• Do not connect to a website or order products online or perform any other operation without first checking: the name and legal existence of the publisher of the site, the conditions of sale or supply of services, the security of the site (URL https, security certificate indicated by the presence of a green padlock), or the consistency of the site (logo, pages, consistent content, presence of non-fake legal notices, etc.).
  • Do not disclose your personal data, including on the social networks.
  • Be wary of contentious sales sites or bogus surveys, pretexts for the collection of identifying data that are then resold to third parties for fraudulent uses.
  • Only communicate relevant personal data via secure channels.
  • Configure your tools in private mode.
  • Know how to exercise personal rights in order to protect your personal data.
  • Learn about and train yourself in the use of digital security and digital identity protection through the following websites:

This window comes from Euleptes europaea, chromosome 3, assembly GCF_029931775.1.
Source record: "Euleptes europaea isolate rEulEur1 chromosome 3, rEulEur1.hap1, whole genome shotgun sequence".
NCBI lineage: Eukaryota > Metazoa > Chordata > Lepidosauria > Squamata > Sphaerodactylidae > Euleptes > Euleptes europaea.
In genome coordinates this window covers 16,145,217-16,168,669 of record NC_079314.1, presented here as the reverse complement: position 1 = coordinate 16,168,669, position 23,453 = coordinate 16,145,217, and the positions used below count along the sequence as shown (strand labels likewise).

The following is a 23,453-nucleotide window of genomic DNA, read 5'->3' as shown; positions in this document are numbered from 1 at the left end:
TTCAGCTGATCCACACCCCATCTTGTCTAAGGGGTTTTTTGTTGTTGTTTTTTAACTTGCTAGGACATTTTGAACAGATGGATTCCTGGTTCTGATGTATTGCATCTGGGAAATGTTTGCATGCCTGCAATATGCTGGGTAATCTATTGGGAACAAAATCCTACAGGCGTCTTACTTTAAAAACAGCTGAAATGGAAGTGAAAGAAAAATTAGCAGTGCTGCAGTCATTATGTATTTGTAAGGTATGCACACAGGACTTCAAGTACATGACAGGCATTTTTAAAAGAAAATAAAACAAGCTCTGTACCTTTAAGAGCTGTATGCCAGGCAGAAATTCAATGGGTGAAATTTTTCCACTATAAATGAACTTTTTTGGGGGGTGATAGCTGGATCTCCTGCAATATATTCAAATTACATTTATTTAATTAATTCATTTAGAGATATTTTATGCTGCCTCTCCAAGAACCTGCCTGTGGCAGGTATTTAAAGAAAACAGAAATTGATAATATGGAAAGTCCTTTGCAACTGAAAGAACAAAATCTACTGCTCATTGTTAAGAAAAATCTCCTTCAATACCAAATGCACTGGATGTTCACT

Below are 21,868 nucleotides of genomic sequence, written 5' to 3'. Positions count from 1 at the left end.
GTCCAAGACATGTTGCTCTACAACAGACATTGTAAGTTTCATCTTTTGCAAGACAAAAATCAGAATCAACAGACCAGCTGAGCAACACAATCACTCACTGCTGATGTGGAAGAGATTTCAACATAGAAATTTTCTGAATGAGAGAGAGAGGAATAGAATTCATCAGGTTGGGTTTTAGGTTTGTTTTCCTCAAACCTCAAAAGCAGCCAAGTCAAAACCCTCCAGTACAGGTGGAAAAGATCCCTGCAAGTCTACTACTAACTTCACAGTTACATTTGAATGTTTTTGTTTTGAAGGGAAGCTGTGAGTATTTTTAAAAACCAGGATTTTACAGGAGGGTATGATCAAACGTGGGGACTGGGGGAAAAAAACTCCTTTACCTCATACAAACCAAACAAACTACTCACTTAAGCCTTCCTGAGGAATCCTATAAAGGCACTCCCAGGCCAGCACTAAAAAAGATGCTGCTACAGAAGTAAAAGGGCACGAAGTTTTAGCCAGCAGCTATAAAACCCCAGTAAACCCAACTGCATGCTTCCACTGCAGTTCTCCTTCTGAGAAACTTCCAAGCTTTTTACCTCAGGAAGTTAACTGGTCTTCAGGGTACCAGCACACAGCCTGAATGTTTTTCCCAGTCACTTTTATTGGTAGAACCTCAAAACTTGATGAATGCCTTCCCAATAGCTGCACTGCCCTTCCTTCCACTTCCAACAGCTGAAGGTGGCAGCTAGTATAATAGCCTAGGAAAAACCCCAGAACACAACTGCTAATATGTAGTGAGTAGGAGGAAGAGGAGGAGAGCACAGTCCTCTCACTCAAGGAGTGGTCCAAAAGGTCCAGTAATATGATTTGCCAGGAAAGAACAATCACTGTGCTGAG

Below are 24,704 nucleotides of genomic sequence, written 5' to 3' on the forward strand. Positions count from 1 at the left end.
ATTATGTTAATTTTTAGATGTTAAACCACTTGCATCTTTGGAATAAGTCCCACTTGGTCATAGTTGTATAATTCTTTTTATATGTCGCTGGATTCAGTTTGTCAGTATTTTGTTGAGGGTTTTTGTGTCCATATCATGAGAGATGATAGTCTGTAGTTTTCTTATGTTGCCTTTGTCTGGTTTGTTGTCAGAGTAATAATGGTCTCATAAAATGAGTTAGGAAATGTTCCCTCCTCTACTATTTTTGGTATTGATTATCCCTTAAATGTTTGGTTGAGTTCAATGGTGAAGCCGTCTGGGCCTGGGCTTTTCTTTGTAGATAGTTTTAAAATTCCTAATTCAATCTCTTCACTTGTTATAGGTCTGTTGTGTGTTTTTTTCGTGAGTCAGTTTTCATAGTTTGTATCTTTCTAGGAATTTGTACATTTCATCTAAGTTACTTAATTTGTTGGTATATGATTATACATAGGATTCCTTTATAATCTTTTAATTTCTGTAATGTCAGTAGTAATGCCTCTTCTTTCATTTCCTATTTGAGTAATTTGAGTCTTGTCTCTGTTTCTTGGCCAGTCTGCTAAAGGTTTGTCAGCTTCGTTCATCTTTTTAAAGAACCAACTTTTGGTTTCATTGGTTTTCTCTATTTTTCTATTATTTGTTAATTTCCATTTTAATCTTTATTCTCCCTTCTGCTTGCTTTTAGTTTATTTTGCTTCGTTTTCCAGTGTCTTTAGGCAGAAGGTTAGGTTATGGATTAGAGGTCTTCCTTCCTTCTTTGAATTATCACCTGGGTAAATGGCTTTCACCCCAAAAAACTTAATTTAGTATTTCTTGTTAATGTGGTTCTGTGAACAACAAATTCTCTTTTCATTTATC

• Defend yourself by putting the Cybermalvaillance.gouv.fr website in your favorites: the site provides assistance for the victims of malicious cyber activity.

Afnic informs you!

Even if you know all of this and use good practices, the risk of identity theft by domain name exists.

It is important to remember that there is no prior control of registrations of domain names.

In accordance with the legal framework specific to domain names under the .fr TLD, Afnic does not conduct any due diligence of applications for registration, except those relating to the terms subject to prior review as provided by the naming policy. Domain name are registered on the basis of statements made by the applicant and under their sole responsibility.

This means that, at the time of registration, Afnic has no obligation to control or verify the identity of the holder of the domain name. Afnic, therefore, cannot be held responsible for incorrect, false or misleading information or any omissions in the "Whois" database. Similarly, Afnic accepts no liability arising from the registration or use of a domain name, or for any direct or indirect prejudicial consequences arising from same.